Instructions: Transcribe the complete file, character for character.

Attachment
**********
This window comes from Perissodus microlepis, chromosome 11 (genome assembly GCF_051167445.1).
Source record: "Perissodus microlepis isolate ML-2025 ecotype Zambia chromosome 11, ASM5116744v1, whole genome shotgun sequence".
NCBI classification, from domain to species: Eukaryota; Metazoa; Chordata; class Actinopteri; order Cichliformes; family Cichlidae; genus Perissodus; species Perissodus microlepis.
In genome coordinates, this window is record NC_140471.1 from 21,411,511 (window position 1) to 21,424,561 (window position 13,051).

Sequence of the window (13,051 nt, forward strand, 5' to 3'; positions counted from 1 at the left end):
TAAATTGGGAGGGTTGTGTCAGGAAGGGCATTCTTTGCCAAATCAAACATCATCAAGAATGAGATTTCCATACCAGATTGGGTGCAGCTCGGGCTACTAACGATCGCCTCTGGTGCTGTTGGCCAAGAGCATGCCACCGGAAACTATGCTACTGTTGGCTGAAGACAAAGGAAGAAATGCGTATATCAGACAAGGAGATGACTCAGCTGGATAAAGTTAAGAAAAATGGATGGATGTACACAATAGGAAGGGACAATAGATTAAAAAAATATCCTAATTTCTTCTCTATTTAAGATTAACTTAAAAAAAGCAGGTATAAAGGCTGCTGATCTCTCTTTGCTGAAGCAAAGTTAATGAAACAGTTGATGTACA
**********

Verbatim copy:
This window comes from Perissodus microlepis, chromosome 11 (genome assembly GCF_051167445.1).
Source record: "Perissodus microlepis isolate ML-2025 ecotype Zambia chromosome 11, ASM5116744v1, whole genome shotgun sequence".
NCBI classification, from domain to species: Eukaryota; Metazoa; Chordata; class Actinopteri; order Cichliformes; family Cichlidae; genus Perissodus; species Perissodus microlepis.
In genome coordinates, this window is record NC_140471.1 from 21,411,511 (window position 1) to 21,424,561 (window position 13,051).

Sequence of the window (13,051 nt, forward strand, 5' to 3'; positions counted from 1 at the left end):
TAAATTGGGAGGGTTGTGTCAGGAAGGGCATTCTTTGCCAAATCAAACATCATCAAGAATGAGATTTCCATACCAGATTGGGTGCAGCTCGGGCTACTAACGATCGCCTCTGGTGCTGTTGGCCAAGAGCATGCCACCGGAAACTATGCTACTGTTGGCTGAAGACAAAGGAAGAAATGCGTATATCAGACAAGGAGATGACTCAGCTGGATAAAGTTAAGAAAAATGGATGGATGTACACAATAGGAAGGGACAATAGATTAAAAAAATATCCTAATTTCTTCTCTATTTAAGATTAACTTAAAAAAAGCAGGTATAAAGGCTGCTGATCTCTCTTTGCTGAAGCAAAGTTAATGAAACAGTTGATGTACA